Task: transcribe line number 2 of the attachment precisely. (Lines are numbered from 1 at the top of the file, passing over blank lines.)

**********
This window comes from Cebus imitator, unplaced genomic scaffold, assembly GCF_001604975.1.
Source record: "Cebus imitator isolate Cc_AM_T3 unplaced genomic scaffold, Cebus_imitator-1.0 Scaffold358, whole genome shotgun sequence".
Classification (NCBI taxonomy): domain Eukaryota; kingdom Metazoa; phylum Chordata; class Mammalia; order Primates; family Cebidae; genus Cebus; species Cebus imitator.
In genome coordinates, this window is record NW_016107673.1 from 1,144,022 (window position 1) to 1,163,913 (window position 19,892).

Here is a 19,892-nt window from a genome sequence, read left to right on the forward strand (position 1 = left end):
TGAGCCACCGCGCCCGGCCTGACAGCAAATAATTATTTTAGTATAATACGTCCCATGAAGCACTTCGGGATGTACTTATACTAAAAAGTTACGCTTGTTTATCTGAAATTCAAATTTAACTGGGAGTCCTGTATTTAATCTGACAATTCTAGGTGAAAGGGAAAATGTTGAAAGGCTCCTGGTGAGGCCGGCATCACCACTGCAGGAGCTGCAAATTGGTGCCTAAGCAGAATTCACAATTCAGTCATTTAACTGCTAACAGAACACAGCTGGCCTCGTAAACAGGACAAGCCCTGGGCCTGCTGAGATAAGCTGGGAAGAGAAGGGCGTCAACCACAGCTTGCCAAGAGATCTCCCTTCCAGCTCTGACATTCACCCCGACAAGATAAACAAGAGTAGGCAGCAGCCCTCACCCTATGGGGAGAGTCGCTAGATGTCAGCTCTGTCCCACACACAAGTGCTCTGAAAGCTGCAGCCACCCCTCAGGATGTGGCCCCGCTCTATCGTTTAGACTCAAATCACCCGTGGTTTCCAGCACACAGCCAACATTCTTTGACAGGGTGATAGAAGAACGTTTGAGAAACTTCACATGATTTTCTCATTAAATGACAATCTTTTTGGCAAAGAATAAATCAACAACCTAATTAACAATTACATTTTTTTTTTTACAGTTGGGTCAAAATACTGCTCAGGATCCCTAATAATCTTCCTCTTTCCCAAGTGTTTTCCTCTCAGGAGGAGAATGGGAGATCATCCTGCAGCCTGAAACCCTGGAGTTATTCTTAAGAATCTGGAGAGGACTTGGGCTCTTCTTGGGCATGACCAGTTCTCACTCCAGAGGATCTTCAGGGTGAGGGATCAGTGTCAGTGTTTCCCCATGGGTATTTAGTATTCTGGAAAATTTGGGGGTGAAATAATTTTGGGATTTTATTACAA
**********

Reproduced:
Source record: "Cebus imitator isolate Cc_AM_T3 unplaced genomic scaffold, Cebus_imitator-1.0 Scaffold358, whole genome shotgun sequence".